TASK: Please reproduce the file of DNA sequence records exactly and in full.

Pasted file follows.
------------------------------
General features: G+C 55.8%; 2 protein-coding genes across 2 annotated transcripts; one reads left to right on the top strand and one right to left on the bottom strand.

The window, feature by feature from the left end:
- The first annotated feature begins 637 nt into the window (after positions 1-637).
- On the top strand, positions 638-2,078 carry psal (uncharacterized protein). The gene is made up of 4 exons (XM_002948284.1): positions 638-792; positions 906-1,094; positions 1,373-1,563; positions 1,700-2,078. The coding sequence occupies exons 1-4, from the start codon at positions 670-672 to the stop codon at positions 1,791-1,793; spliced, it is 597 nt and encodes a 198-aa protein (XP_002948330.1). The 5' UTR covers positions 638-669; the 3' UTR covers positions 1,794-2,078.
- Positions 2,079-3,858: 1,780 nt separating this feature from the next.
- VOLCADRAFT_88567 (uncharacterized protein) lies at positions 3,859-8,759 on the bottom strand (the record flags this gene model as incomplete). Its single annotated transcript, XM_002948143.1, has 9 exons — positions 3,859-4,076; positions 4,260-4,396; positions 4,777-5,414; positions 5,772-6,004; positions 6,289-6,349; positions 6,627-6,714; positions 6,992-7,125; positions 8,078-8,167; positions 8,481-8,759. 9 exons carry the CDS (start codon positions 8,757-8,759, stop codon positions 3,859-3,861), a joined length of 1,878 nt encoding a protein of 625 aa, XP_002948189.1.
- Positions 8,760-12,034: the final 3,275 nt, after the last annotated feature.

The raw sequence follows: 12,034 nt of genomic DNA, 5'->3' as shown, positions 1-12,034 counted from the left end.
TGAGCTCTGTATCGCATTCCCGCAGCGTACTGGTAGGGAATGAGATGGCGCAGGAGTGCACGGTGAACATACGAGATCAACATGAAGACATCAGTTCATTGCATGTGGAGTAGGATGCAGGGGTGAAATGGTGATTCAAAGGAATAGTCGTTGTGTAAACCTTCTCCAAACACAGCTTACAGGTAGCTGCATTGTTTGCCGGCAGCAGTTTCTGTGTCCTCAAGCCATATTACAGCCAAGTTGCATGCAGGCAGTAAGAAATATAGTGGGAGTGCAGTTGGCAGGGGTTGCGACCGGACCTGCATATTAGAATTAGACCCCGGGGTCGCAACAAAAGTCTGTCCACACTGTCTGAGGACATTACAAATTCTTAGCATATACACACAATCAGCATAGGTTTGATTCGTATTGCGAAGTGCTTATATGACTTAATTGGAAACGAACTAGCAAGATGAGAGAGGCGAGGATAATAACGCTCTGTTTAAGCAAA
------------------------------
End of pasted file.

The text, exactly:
General features: G+C 55.8%; 2 protein-coding genes across 2 annotated transcripts; one reads left to right on the top strand and one right to left on the bottom strand.

The window, feature by feature from the left end:
- The first annotated feature begins 637 nt into the window (after positions 1-637).
- On the top strand, positions 638-2,078 carry psal (uncharacterized protein). The gene is made up of 4 exons (XM_002948284.1): positions 638-792; positions 906-1,094; positions 1,373-1,563; positions 1,700-2,078. The coding sequence occupies exons 1-4, from the start codon at positions 670-672 to the stop codon at positions 1,791-1,793; spliced, it is 597 nt and encodes a 198-aa protein (XP_002948330.1). The 5' UTR covers positions 638-669; the 3' UTR covers positions 1,794-2,078.
- Positions 2,079-3,858: 1,780 nt separating this feature from the next.
- VOLCADRAFT_88567 (uncharacterized protein) lies at positions 3,859-8,759 on the bottom strand (the record flags this gene model as incomplete). Its single annotated transcript, XM_002948143.1, has 9 exons — positions 3,859-4,076; positions 4,260-4,396; positions 4,777-5,414; positions 5,772-6,004; positions 6,289-6,349; positions 6,627-6,714; positions 6,992-7,125; positions 8,078-8,167; positions 8,481-8,759. 9 exons carry the CDS (start codon positions 8,757-8,759, stop codon positions 3,859-3,861), a joined length of 1,878 nt encoding a protein of 625 aa, XP_002948189.1.
- Positions 8,760-12,034: the final 3,275 nt, after the last annotated feature.

The raw sequence follows: 12,034 nt of genomic DNA, 5'->3' as shown, positions 1-12,034 counted from the left end.
TGAGCTCTGTATCGCATTCCCGCAGCGTACTGGTAGGGAATGAGATGGCGCAGGAGTGCACGGTGAACATACGAGATCAACATGAAGACATCAGTTCATTGCATGTGGAGTAGGATGCAGGGGTGAAATGGTGATTCAAAGGAATAGTCGTTGTGTAAACCTTCTCCAAACACAGCTTACAGGTAGCTGCATTGTTTGCCGGCAGCAGTTTCTGTGTCCTCAAGCCATATTACAGCCAAGTTGCATGCAGGCAGTAAGAAATATAGTGGGAGTGCAGTTGGCAGGGGTTGCGACCGGACCTGCATATTAGAATTAGACCCCGGGGTCGCAACAAAAGTCTGTCCACACTGTCTGAGGACATTACAAATTCTTAGCATATACACACAATCAGCATAGGTTTGATTCGTATTGCGAAGTGCTTATATGACTTAATTGGAAACGAACTAGCAAGATGAGAGAGGCGAGGATAATAACGCTCTGTTTAAGCAAA